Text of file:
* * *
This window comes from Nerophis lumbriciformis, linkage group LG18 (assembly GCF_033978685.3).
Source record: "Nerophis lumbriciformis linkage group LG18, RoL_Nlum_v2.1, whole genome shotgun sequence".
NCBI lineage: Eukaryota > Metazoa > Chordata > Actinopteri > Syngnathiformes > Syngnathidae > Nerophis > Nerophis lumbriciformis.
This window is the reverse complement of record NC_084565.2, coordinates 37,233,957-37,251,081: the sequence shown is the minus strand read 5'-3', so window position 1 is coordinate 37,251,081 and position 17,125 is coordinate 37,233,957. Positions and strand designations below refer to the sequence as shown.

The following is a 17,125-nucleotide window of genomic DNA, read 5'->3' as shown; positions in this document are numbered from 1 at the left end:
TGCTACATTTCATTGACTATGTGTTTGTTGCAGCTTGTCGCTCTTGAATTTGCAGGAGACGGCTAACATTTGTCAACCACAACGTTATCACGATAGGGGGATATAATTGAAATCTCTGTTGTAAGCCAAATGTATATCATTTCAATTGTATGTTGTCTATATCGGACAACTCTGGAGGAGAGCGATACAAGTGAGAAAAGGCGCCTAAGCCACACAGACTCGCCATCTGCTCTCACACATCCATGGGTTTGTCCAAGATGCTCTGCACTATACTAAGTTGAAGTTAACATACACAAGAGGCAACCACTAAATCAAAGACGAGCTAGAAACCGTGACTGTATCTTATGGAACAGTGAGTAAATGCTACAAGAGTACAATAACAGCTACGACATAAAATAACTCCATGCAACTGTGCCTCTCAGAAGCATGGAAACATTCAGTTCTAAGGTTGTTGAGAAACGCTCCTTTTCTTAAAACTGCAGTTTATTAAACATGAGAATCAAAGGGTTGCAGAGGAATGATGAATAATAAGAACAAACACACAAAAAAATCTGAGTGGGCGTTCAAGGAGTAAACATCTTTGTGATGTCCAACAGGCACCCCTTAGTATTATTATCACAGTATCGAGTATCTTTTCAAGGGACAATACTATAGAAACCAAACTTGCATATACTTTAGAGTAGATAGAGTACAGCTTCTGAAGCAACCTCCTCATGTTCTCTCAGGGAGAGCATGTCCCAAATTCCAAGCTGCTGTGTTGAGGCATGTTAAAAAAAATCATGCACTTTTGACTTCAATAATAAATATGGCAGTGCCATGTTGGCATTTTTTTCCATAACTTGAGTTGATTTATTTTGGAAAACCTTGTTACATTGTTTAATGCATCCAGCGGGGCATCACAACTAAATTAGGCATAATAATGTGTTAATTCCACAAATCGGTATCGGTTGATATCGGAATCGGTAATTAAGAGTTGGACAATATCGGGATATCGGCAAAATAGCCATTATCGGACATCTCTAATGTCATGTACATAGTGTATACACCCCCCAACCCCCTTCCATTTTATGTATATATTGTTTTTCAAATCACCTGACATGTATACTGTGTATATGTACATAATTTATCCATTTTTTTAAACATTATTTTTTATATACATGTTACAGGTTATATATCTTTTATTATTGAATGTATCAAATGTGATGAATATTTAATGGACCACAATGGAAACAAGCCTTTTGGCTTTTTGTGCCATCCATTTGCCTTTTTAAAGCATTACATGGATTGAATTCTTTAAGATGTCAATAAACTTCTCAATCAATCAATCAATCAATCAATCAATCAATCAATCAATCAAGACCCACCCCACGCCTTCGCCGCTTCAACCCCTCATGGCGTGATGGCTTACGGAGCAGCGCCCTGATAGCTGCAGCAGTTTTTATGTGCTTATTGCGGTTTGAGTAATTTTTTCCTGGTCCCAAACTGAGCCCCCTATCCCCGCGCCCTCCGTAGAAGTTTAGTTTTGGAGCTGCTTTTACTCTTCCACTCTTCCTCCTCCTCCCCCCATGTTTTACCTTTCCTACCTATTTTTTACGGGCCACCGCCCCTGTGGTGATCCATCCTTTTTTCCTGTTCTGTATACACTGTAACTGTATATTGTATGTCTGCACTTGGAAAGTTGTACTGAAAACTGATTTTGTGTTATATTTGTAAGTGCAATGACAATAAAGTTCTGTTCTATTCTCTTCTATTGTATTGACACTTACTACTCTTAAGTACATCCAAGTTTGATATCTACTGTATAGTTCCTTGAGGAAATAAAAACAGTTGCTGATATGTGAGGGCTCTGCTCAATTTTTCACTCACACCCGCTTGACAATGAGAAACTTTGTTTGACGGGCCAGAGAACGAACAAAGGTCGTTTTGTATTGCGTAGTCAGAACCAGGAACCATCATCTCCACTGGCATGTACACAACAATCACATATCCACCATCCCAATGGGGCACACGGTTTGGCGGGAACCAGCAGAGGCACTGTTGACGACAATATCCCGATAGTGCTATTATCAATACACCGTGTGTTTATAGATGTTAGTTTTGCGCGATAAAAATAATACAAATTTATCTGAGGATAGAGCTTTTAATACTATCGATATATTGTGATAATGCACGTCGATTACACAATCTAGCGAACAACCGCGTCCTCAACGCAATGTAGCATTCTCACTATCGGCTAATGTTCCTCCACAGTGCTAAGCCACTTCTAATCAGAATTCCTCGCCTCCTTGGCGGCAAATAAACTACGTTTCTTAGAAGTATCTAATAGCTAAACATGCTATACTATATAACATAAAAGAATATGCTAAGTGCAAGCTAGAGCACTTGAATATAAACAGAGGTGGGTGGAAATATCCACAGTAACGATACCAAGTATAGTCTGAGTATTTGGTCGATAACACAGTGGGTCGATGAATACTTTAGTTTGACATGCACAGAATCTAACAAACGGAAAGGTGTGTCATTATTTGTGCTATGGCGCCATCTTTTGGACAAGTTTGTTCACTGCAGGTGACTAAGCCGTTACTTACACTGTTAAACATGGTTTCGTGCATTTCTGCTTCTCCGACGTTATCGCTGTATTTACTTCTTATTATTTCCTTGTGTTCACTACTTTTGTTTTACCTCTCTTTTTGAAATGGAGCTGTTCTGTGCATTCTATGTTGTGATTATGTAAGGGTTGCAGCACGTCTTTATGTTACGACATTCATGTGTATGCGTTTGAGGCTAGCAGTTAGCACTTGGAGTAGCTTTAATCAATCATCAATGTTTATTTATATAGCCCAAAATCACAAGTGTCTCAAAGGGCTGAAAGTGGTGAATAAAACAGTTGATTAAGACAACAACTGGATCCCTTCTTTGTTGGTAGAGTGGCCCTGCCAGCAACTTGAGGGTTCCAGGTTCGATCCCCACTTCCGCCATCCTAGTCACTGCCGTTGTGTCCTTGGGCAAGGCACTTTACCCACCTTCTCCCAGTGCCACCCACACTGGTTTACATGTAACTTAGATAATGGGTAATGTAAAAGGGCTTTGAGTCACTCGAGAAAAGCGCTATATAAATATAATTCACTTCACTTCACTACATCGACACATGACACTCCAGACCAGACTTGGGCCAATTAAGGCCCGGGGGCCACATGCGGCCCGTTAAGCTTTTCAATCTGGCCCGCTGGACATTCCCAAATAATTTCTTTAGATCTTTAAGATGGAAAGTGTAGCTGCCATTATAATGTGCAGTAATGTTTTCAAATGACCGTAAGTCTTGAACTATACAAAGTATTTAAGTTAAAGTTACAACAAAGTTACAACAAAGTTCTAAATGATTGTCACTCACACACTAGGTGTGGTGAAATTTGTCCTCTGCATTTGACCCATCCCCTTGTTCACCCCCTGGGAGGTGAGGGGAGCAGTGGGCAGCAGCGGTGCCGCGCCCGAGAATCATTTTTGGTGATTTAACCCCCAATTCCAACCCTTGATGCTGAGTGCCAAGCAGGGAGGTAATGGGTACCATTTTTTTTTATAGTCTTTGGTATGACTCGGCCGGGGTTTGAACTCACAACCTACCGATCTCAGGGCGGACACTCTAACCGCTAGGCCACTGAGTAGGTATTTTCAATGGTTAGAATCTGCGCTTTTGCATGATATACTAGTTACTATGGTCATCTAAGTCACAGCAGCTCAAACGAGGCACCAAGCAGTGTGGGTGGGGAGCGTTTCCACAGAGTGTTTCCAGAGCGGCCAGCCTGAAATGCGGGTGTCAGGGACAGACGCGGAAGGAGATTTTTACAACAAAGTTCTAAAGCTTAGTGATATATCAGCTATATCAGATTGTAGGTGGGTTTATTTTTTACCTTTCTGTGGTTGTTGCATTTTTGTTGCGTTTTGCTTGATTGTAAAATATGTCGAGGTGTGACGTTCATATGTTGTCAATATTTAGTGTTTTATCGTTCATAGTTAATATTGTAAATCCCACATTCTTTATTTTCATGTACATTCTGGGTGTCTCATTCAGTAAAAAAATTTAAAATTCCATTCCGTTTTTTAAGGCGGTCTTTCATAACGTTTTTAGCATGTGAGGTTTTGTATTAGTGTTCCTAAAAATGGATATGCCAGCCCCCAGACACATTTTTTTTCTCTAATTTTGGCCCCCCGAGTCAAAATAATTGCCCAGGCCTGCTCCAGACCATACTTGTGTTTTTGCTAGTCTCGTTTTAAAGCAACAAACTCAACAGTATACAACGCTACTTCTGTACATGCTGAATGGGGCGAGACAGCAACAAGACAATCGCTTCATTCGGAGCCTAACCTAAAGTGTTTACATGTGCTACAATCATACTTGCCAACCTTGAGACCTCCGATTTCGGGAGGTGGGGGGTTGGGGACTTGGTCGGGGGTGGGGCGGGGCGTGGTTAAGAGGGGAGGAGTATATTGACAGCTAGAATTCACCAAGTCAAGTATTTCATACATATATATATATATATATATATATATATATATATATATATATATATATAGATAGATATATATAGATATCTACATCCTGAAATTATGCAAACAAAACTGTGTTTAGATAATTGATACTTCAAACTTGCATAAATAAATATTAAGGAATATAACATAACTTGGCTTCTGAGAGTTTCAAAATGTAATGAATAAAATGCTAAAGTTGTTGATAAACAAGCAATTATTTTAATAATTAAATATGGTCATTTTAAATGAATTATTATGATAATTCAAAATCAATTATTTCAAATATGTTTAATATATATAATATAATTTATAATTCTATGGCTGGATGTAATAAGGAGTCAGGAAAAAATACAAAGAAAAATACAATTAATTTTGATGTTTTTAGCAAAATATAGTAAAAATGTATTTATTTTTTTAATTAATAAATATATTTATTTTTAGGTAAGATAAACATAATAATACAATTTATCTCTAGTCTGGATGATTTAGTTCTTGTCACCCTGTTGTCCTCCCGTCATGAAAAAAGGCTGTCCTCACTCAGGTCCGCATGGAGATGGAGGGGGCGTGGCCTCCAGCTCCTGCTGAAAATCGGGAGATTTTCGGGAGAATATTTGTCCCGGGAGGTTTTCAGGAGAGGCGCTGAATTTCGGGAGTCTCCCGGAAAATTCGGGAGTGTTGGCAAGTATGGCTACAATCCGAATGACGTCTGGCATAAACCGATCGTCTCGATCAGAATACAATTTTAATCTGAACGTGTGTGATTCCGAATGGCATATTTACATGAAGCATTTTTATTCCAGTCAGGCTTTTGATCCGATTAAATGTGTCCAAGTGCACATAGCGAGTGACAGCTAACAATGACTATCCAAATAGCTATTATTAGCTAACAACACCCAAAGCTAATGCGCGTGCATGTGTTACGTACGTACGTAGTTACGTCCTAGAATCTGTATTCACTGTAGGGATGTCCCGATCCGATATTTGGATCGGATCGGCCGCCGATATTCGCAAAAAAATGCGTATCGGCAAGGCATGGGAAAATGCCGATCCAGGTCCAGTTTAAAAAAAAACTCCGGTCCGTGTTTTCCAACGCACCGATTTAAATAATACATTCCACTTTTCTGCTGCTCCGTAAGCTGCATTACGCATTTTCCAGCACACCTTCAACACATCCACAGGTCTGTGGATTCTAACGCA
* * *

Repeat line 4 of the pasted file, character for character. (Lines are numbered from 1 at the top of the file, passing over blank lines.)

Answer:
This window is the reverse complement of record NC_084565.2, coordinates 37,233,957-37,251,081: the sequence shown is the minus strand read 5'-3', so window position 1 is coordinate 37,251,081 and position 17,125 is coordinate 37,233,957. Positions and strand designations below refer to the sequence as shown.